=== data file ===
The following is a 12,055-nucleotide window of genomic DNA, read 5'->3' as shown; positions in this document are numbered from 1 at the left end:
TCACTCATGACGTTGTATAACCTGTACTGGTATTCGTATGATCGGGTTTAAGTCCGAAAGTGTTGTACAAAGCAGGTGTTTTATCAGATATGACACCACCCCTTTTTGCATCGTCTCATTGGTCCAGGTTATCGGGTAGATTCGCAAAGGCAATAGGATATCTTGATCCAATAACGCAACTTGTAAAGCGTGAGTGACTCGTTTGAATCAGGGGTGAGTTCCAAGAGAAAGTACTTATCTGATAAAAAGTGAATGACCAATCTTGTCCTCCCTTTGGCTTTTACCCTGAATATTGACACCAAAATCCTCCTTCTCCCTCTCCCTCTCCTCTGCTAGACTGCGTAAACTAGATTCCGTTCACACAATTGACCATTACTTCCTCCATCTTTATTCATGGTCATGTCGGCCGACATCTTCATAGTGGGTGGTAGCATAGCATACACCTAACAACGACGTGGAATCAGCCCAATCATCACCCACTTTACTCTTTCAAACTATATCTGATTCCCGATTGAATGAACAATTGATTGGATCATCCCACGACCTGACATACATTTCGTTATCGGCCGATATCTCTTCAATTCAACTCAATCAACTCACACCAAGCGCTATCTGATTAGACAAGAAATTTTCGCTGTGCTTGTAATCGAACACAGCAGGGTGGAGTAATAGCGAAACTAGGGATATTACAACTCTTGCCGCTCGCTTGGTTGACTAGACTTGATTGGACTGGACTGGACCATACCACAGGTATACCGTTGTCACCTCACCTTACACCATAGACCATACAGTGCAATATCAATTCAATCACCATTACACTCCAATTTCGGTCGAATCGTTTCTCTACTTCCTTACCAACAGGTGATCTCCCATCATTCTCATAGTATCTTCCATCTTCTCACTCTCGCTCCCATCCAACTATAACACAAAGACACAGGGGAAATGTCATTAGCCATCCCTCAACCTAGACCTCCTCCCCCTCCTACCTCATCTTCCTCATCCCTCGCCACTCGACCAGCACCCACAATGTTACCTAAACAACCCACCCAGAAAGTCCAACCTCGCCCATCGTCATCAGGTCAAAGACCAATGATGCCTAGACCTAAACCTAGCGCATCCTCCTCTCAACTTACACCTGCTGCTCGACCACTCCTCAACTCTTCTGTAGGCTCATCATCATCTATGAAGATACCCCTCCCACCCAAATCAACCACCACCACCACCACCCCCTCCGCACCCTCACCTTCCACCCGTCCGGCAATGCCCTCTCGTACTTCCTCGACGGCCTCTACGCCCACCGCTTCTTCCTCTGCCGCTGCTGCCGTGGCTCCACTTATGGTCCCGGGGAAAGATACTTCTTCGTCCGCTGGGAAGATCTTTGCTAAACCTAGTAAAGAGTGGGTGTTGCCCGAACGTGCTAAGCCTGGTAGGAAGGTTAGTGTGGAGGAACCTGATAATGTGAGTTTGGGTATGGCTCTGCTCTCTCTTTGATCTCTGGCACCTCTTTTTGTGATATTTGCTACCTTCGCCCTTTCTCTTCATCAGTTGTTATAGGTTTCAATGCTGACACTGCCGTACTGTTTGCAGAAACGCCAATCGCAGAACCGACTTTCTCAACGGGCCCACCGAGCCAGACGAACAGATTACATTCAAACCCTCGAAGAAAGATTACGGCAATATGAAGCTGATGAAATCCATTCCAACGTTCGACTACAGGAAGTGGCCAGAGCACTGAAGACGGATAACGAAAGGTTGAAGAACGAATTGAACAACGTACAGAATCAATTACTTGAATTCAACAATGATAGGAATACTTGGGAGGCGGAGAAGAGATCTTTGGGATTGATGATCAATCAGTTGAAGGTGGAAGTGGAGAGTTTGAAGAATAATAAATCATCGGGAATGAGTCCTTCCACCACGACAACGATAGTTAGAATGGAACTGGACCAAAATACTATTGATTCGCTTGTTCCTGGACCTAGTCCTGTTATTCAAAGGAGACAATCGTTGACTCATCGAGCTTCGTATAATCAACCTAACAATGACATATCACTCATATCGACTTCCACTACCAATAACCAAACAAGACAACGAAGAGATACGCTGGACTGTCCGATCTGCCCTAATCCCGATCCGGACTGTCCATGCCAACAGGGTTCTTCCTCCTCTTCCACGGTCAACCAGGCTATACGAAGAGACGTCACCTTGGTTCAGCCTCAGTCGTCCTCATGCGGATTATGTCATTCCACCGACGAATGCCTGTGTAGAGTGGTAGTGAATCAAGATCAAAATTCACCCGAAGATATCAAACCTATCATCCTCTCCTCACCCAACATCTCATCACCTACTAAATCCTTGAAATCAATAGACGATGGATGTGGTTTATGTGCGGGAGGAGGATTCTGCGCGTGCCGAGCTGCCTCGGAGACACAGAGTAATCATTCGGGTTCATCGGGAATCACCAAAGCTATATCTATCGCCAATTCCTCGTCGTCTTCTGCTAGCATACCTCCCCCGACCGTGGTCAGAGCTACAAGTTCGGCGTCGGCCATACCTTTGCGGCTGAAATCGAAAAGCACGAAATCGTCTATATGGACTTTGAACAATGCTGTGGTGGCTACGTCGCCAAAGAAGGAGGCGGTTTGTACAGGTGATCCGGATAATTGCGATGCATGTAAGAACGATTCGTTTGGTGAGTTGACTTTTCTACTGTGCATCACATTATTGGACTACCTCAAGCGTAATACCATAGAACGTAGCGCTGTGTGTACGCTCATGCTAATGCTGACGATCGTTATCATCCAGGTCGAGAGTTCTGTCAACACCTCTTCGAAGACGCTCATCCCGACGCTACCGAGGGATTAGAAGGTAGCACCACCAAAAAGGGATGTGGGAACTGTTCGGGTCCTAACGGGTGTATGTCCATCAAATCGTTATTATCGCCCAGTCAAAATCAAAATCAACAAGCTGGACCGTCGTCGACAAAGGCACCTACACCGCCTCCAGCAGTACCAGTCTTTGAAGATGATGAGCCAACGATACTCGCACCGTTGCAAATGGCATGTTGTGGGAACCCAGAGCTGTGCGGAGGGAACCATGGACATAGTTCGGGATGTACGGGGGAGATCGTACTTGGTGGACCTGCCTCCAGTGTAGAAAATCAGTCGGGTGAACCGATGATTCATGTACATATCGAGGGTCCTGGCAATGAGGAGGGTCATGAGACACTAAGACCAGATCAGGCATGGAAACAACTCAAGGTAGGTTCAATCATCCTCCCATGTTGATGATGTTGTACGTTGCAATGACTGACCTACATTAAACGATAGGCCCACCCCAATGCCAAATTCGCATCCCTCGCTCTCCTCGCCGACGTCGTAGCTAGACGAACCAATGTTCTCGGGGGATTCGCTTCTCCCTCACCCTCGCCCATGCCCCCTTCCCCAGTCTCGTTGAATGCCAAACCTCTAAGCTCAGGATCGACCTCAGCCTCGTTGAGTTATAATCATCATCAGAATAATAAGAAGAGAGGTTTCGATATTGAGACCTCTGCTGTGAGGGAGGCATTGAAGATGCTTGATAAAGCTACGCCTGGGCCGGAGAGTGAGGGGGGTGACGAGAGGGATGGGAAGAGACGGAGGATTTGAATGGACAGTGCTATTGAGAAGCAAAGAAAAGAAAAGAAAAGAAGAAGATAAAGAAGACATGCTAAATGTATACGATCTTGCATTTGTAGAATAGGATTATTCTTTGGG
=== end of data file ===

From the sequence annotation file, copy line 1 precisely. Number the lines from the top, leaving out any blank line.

The following is a 12,055-nucleotide window of genomic DNA, read 5'->3' as shown; positions in this document are numbered from 1 at the left end: